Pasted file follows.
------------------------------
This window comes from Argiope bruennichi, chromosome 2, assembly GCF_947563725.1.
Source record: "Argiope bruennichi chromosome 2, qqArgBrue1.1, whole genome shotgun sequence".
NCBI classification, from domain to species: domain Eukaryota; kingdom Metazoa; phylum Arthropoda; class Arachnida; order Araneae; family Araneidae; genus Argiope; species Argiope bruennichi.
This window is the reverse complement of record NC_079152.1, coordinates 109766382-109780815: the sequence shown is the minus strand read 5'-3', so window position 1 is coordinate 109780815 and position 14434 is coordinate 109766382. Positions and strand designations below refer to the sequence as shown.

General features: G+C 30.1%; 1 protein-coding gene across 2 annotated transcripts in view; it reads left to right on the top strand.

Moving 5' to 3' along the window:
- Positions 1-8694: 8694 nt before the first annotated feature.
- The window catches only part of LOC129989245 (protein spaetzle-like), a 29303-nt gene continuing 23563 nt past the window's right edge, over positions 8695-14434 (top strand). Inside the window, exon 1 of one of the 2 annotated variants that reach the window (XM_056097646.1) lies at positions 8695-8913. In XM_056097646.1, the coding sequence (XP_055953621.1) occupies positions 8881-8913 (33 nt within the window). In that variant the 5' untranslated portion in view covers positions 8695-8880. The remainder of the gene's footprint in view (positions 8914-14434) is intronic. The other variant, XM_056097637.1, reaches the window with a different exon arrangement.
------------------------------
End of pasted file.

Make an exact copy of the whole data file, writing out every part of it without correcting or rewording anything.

This window comes from Argiope bruennichi, chromosome 2, assembly GCF_947563725.1.
Source record: "Argiope bruennichi chromosome 2, qqArgBrue1.1, whole genome shotgun sequence".
NCBI classification, from domain to species: domain Eukaryota; kingdom Metazoa; phylum Arthropoda; class Arachnida; order Araneae; family Araneidae; genus Argiope; species Argiope bruennichi.
This window is the reverse complement of record NC_079152.1, coordinates 109766382-109780815: the sequence shown is the minus strand read 5'-3', so window position 1 is coordinate 109780815 and position 14434 is coordinate 109766382. Positions and strand designations below refer to the sequence as shown.

General features: G+C 30.1%; 1 protein-coding gene across 2 annotated transcripts in view; it reads left to right on the top strand.

Moving 5' to 3' along the window:
- Positions 1-8694: 8694 nt before the first annotated feature.
- The window catches only part of LOC129989245 (protein spaetzle-like), a 29303-nt gene continuing 23563 nt past the window's right edge, over positions 8695-14434 (top strand). Inside the window, exon 1 of one of the 2 annotated variants that reach the window (XM_056097646.1) lies at positions 8695-8913. In XM_056097646.1, the coding sequence (XP_055953621.1) occupies positions 8881-8913 (33 nt within the window). In that variant the 5' untranslated portion in view covers positions 8695-8880. The remainder of the gene's footprint in view (positions 8914-14434) is intronic. The other variant, XM_056097637.1, reaches the window with a different exon arrangement.